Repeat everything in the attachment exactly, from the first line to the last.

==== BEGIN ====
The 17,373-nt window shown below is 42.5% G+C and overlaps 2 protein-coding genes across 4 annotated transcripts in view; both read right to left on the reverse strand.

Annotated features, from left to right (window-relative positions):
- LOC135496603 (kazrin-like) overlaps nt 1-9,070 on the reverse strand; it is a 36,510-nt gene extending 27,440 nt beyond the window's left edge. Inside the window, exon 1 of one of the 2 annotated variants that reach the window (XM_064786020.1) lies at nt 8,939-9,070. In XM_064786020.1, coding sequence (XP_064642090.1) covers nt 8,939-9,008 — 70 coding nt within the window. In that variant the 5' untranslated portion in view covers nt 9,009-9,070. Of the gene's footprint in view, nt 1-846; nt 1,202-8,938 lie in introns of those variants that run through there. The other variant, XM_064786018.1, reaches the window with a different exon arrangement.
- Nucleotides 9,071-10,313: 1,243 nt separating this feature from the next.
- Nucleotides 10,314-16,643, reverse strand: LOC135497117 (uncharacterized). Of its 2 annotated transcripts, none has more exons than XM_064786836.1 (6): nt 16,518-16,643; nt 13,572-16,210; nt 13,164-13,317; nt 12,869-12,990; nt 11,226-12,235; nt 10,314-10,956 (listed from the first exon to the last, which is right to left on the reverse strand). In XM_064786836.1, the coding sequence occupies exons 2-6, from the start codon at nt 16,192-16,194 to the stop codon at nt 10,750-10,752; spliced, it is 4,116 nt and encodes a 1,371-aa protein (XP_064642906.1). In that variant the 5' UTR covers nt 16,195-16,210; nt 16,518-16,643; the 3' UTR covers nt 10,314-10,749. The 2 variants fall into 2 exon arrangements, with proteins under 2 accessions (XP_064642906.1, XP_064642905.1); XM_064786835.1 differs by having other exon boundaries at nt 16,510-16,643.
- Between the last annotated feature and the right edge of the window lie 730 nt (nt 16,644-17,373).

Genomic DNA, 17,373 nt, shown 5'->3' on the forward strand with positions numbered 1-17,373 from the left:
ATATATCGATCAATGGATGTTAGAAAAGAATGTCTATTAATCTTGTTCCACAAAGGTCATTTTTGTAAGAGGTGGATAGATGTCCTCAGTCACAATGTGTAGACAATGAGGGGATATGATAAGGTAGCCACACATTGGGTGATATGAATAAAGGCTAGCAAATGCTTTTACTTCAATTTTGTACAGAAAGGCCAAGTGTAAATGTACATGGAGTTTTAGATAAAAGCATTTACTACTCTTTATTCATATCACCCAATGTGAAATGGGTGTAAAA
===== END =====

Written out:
The 17,373-nt window shown below is 42.5% G+C and overlaps 2 protein-coding genes across 4 annotated transcripts in view; both read right to left on the reverse strand.

Annotated features, from left to right (window-relative positions):
- LOC135496603 (kazrin-like) overlaps nt 1-9,070 on the reverse strand; it is a 36,510-nt gene extending 27,440 nt beyond the window's left edge. Inside the window, exon 1 of one of the 2 annotated variants that reach the window (XM_064786020.1) lies at nt 8,939-9,070. In XM_064786020.1, coding sequence (XP_064642090.1) covers nt 8,939-9,008 — 70 coding nt within the window. In that variant the 5' untranslated portion in view covers nt 9,009-9,070. Of the gene's footprint in view, nt 1-846; nt 1,202-8,938 lie in introns of those variants that run through there. The other variant, XM_064786018.1, reaches the window with a different exon arrangement.
- Nucleotides 9,071-10,313: 1,243 nt separating this feature from the next.
- Nucleotides 10,314-16,643, reverse strand: LOC135497117 (uncharacterized). Of its 2 annotated transcripts, none has more exons than XM_064786836.1 (6): nt 16,518-16,643; nt 13,572-16,210; nt 13,164-13,317; nt 12,869-12,990; nt 11,226-12,235; nt 10,314-10,956 (listed from the first exon to the last, which is right to left on the reverse strand). In XM_064786836.1, the coding sequence occupies exons 2-6, from the start codon at nt 16,192-16,194 to the stop codon at nt 10,750-10,752; spliced, it is 4,116 nt and encodes a 1,371-aa protein (XP_064642906.1). In that variant the 5' UTR covers nt 16,195-16,210; nt 16,518-16,643; the 3' UTR covers nt 10,314-10,749. The 2 variants fall into 2 exon arrangements, with proteins under 2 accessions (XP_064642906.1, XP_064642905.1); XM_064786835.1 differs by having other exon boundaries at nt 16,510-16,643.
- Between the last annotated feature and the right edge of the window lie 730 nt (nt 16,644-17,373).

Genomic DNA, 17,373 nt, shown 5'->3' on the forward strand with positions numbered 1-17,373 from the left:
ATATATCGATCAATGGATGTTAGAAAAGAATGTCTATTAATCTTGTTCCACAAAGGTCATTTTTGTAAGAGGTGGATAGATGTCCTCAGTCACAATGTGTAGACAATGAGGGGATATGATAAGGTAGCCACACATTGGGTGATATGAATAAAGGCTAGCAAATGCTTTTACTTCAATTTTGTACAGAAAGGCCAAGTGTAAATGTACATGGAGTTTTAGATAAAAGCATTTACTACTCTTTATTCATATCACCCAATGTGAAATGGGTGTAAAA